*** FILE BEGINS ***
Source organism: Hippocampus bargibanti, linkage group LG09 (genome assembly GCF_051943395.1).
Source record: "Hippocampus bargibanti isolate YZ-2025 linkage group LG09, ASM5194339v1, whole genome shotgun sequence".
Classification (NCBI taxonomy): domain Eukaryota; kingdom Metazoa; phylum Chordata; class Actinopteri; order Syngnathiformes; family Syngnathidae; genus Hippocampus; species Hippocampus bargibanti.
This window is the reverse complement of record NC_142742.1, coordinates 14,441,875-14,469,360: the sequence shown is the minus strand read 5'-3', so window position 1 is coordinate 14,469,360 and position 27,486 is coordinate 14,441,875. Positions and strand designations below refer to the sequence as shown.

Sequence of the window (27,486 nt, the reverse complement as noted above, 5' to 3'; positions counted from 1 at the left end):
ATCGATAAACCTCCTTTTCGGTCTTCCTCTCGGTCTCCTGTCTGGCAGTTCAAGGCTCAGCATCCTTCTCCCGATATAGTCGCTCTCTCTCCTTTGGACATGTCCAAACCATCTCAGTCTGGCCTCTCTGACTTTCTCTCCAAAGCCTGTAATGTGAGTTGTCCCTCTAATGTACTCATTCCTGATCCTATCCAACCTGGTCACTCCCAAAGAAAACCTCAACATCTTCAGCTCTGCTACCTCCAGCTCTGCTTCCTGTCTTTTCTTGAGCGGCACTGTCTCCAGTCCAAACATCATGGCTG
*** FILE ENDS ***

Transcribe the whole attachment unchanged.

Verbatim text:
Source organism: Hippocampus bargibanti, linkage group LG09 (genome assembly GCF_051943395.1).
Source record: "Hippocampus bargibanti isolate YZ-2025 linkage group LG09, ASM5194339v1, whole genome shotgun sequence".
Classification (NCBI taxonomy): domain Eukaryota; kingdom Metazoa; phylum Chordata; class Actinopteri; order Syngnathiformes; family Syngnathidae; genus Hippocampus; species Hippocampus bargibanti.
This window is the reverse complement of record NC_142742.1, coordinates 14,441,875-14,469,360: the sequence shown is the minus strand read 5'-3', so window position 1 is coordinate 14,469,360 and position 27,486 is coordinate 14,441,875. Positions and strand designations below refer to the sequence as shown.

Sequence of the window (27,486 nt, the reverse complement as noted above, 5' to 3'; positions counted from 1 at the left end):
ATCGATAAACCTCCTTTTCGGTCTTCCTCTCGGTCTCCTGTCTGGCAGTTCAAGGCTCAGCATCCTTCTCCCGATATAGTCGCTCTCTCTCCTTTGGACATGTCCAAACCATCTCAGTCTGGCCTCTCTGACTTTCTCTCCAAAGCCTGTAATGTGAGTTGTCCCTCTAATGTACTCATTCCTGATCCTATCCAACCTGGTCACTCCCAAAGAAAACCTCAACATCTTCAGCTCTGCTACCTCCAGCTCTGCTTCCTGTCTTTTCTTGAGCGGCACTGTCTCCAGTCCAAACATCATGGCTG